a collections of case digests and laws that can help aspiring law students to become a lawyer
Imperial vs. Joson
Imperial vs. Joson
A vehicular accident in Sariaya, Quezon involving an Isuzu ten-wheeler truck driven by petitioner Santos Francisco and Fuso six-wheeler truck was driven by respondent Santiago Giganto, Jr. gave rise to a criminal complaint for Reckless Imprudence in Saraiaya MTC. The case proceeded to mandatory pre-trial conference. Assistant Public Prosecutor Zabello had interviewed one of the witnesses, however, did not believe the version of the events and refused to stipulate the matters. In view of Prosecutor Zabella’s refusal, the Sariaya MTC went on to issue a pre-trial order dated 14 August 2001. As a consequence, petitioner filed on 30 August 2001 a motion "to compel and disqualify Prosecutor Zabella and to correct the pre-trial order”, which the MTC denied. Petitioner Francisco filed a motion for reconsideration and on 9 January 2002, the Sariaya MTC issued an order which directing that the pre-trial conference be set anew in view of the reassignment of the case to Prosecutor Francis Sia and the appearance of a new private prosecutor in the case. Dissatisfied, petitioner Francisco filed on 1 April 2002 the petition for certiorari, prohibition and mandamus with Lucena City RTC. Likewise contending that the nine postponements of the pre-trial conference on 10 and 17 October 2001, 7 November 2001, 23 January 2002, 13 March 2002, 4 September 2002, 6 November 2002, 15 January 2003 and 5 March 2003 were capricious, vexatious and oppressive, petitioner Francisco further moved for the dismissal of the case on 14 March 2004, on the ground that his constitutional right to a speedy trial had been violated.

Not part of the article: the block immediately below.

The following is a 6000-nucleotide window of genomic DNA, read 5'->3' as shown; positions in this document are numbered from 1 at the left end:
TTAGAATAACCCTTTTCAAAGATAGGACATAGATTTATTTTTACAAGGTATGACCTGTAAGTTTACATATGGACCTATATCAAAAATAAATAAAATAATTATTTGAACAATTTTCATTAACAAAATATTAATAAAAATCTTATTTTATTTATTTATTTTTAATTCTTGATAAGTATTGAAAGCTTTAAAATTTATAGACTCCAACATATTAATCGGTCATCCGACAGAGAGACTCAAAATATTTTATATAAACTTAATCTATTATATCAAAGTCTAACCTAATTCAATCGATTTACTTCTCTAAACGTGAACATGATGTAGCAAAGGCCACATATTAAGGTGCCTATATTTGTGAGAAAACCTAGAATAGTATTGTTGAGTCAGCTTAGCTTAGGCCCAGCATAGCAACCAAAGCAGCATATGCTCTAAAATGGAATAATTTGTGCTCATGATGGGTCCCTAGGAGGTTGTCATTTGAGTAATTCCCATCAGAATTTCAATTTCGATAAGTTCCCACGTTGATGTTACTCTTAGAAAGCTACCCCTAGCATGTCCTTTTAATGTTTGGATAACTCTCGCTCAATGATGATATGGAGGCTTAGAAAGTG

Whether or not the nine postponements of the pre-trial conference in the case attributable to the prosecution amounted to a violation of his constitutional right to a speedy trial.
No. Far from being vexatious, capricious and oppressive, however, the delays entailed by the postponements of the aforesaid hearings were, to a great extent, attributable to petitioner Francisco’s own pursuit of extraordinary remedies against the interlocutory orders issued by the Sariaya MTC and the assignment of at least three public prosecutors to the case. Petitioner Francisco’s harping on his right to a speedy trial before the Sariaya MTC is materially attenuated by his motion for the disqualification of Prosecutor Zabella from the case and, later, his repeated prayer for the stoppage of the proceedings a quo in his petition for certiorari and prohibition before the Lucena RTC. Although the Revised Rules of Criminal Procedure mandates commencement of the trial within 30 days from receipt of the pre-trial order and the continuous conduct thereof for a period not exceeding 180 days, Section 3 a (1), Rule 119 provides that delays resulting from extraordinary remedies against interlocutory orders shall be excluded in computing the time within which trial must commence.
Leave a Reply.